The paper boy is quitting.
Boy, does that conjure up all the wrong images. Makes you think of a 13 year old Leave-It-To-Beaver kid who rides his bike around the neighborhood, throwing papers into people’s flowerbeds and saving up to buy a better bike for the summer. Instead, what we got here is a former pro baseball player, now a talent scout and coach, with two giant pit bulls in the back of a huge Ford pickup truck. And he’s been on this route for at least the last fifteen years, although I’ve only been meeting him on our morning walks for ten or eleven.
And he doesn’t need the job so we won’t be seeing him any more after a month or two. Meet Darold Ellison, and meet his two dogs Titan and Troy; we’ll miss them all.
The first time I met Darold was early one morning when it was still dark and I was walking my first Belgian Tervuren, Madouc. Madouc was a skittish dog sometimes, frightened by strange dogs, but always good with people. Out of the night a large pit bull ran right up to us suddenly and I nearly freaked out, but Madouc was fine. Titan didn’t bother her at all; she just stood and wagged at him. He was running ahead of Darold and when Darold saw that he had company he called Titan back and Titan jumped in the truck. Darold apologized for Titan’s forwardness but I was impressed by Titan’s manners; the fact is, Darold has trained his two dogs far better than many high scoring obedience trainers I know have trained theirs. Later, when Troy was added to the mix I saw the same thing; Troy is a lot more pushy than Titan and he was more work for Darold to get into shape, but he did it. Both of them stay in the truck on the route, jumping out only when told it’s okay, running alongside the truck and then either hopping back in on command or hitting the dirt in a hurry as a freeze action. It’s impressive, because this is the real world, it’s not an obedience ring under controlled conditions. There aren’t any squirrels in the obedience ring.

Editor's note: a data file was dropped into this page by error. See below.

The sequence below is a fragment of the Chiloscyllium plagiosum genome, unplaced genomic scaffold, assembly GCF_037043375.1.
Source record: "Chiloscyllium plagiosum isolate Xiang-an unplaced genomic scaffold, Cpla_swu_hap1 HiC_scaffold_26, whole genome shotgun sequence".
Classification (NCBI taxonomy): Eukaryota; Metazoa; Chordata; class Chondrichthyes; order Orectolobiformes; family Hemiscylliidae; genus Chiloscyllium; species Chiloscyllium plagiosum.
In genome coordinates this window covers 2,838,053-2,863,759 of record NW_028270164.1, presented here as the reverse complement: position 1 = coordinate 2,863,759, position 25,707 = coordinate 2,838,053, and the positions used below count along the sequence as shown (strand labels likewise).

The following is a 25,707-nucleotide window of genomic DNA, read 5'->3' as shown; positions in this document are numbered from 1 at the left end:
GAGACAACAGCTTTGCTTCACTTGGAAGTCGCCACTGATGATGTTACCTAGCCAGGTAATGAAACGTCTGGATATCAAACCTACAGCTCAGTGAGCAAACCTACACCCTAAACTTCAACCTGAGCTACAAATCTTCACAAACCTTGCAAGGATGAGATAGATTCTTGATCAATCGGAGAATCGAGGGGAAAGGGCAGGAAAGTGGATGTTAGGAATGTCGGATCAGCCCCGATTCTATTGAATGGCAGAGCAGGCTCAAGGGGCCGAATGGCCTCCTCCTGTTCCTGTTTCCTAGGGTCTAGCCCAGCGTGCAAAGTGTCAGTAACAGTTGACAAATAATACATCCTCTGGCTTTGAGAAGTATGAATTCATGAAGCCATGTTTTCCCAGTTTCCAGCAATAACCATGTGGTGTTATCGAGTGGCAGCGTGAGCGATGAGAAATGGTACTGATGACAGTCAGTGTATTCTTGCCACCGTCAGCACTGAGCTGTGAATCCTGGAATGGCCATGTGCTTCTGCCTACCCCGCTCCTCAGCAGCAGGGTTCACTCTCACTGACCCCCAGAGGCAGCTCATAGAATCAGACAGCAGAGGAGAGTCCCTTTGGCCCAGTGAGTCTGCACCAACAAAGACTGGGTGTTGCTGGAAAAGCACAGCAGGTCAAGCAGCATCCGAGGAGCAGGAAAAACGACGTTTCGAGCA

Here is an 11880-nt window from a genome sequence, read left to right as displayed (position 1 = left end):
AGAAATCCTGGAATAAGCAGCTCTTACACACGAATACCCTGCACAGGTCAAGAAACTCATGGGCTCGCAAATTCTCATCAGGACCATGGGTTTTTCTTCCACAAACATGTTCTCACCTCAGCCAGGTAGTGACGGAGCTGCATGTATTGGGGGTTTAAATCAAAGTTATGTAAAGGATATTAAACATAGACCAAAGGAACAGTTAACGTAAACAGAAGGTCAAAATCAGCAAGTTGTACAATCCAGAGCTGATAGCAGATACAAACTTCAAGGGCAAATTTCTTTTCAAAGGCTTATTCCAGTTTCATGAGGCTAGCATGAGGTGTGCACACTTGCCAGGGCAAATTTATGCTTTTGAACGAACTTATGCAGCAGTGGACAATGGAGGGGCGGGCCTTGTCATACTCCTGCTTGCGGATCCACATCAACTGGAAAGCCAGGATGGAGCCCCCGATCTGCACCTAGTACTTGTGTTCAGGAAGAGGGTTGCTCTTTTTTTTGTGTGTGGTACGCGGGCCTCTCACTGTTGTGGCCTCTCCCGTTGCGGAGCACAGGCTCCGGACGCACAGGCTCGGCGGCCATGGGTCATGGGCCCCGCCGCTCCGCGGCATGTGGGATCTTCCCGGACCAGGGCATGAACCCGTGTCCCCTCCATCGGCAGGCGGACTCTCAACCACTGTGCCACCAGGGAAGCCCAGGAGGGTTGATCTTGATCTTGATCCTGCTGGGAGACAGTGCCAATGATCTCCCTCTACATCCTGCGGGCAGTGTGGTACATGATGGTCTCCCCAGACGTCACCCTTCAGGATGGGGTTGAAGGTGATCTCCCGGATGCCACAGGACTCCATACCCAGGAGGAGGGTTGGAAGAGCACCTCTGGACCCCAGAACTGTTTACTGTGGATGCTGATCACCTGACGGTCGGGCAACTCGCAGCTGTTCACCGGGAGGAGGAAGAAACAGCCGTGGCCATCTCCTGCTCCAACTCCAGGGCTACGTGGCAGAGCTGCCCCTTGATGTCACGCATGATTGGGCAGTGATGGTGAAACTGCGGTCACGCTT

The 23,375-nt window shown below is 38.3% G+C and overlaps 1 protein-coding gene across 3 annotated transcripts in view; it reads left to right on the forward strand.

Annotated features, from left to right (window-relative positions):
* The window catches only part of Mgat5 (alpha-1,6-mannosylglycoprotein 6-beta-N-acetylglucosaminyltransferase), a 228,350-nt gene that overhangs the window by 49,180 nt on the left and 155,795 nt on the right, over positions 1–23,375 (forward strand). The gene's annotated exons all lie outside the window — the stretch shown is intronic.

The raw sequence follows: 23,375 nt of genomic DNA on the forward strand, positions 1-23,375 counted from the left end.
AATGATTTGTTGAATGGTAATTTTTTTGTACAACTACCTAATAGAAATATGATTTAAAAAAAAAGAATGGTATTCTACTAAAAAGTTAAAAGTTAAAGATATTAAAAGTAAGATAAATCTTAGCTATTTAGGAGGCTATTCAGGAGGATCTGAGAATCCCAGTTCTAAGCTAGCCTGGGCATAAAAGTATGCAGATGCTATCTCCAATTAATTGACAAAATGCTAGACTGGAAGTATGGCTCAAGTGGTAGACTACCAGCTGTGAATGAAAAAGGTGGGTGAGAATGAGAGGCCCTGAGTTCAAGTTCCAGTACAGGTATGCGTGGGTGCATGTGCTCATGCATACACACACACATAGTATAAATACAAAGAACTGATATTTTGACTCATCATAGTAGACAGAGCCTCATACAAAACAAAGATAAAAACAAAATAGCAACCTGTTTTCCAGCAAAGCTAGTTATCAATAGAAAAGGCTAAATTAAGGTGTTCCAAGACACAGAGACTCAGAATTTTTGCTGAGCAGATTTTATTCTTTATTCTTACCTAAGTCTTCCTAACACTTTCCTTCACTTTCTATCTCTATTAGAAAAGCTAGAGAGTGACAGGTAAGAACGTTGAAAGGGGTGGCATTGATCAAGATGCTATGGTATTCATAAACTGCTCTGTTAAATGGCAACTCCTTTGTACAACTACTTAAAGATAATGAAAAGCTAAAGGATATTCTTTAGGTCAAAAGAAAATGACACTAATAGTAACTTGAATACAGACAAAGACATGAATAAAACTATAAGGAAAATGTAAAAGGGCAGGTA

Darold’s dogs are wiggly. They get so excited when somebody says hi to them that they practically levitate with joy; it’s pretty funny.
My dogs know the sound of Darold’s truck and they let me know when he’s in the area before I can hear it. Coulaine, my Tervuren, is a little intimidated by the sheer size of these dogs and the fact that they are so high above her in the truck but she loves Darold. My Cardigan Welsh Corgi Karloff says hello and then ignores everybody, just like he does with anybody he meets; he’s an equal opportunity snob in some ways.
It’s been great to run into Darold and his dogs over and over through the years and the walks won’t be the same without him. The subscribers will miss him too, because whoever replaces him won’t be as careful as he is about getting the paper up on the porch. I had never thought of it in those terms, but a pro baseball player would make a pretty good newspaper pitcher. Kind of overkill, but good. But now Darold is working for Metro Baseball and he’s going to drop the paper route so we won’t be seeing him and his pack for much longer.
There really isn’t much more I can say; it’s sad when friends disappear but why would he want to keep doing a paper route when he doesn’t need the cash? Maybe one day he’ll just happen to drive by my house (which isn’t even on his route) with the dogs in the back. With my luck I won’t be there.
Goodbye, Darold, Titan, and Troy. We’ll miss you.